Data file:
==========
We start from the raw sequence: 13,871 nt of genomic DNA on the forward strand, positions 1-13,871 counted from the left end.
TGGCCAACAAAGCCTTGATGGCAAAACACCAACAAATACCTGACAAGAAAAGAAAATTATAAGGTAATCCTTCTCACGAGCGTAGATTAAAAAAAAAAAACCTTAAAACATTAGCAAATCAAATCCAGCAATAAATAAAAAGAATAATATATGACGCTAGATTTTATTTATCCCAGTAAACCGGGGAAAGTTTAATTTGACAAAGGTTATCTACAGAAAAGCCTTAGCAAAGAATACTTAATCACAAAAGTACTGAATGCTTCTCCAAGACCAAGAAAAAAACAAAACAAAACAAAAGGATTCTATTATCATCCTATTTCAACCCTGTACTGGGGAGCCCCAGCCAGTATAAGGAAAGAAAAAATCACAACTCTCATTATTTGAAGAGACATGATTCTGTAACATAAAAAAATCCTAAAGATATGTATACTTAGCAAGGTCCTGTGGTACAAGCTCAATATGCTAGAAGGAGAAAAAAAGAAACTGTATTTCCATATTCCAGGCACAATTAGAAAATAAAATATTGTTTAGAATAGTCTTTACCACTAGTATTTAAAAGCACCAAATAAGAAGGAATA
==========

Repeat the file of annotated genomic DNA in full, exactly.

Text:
We start from the raw sequence: 13,871 nt of genomic DNA on the forward strand, positions 1-13,871 counted from the left end.
TGGCCAACAAAGCCTTGATGGCAAAACACCAACAAATACCTGACAAGAAAAGAAAATTATAAGGTAATCCTTCTCACGAGCGTAGATTAAAAAAAAAAAACCTTAAAACATTAGCAAATCAAATCCAGCAATAAATAAAAAGAATAATATATGACGCTAGATTTTATTTATCCCAGTAAACCGGGGAAAGTTTAATTTGACAAAGGTTATCTACAGAAAAGCCTTAGCAAAGAATACTTAATCACAAAAGTACTGAATGCTTCTCCAAGACCAAGAAAAAAACAAAACAAAACAAAAGGATTCTATTATCATCCTATTTCAACCCTGTACTGGGGAGCCCCAGCCAGTATAAGGAAAGAAAAAATCACAACTCTCATTATTTGAAGAGACATGATTCTGTAACATAAAAAAATCCTAAAGATATGTATACTTAGCAAGGTCCTGTGGTACAAGCTCAATATGCTAGAAGGAGAAAAAAAGAAACTGTATTTCCATATTCCAGGCACAATTAGAAAATAAAATATTGTTTAGAATAGTCTTTACCACTAGTATTTAAAAGCACCAAATAAGAAGGAATA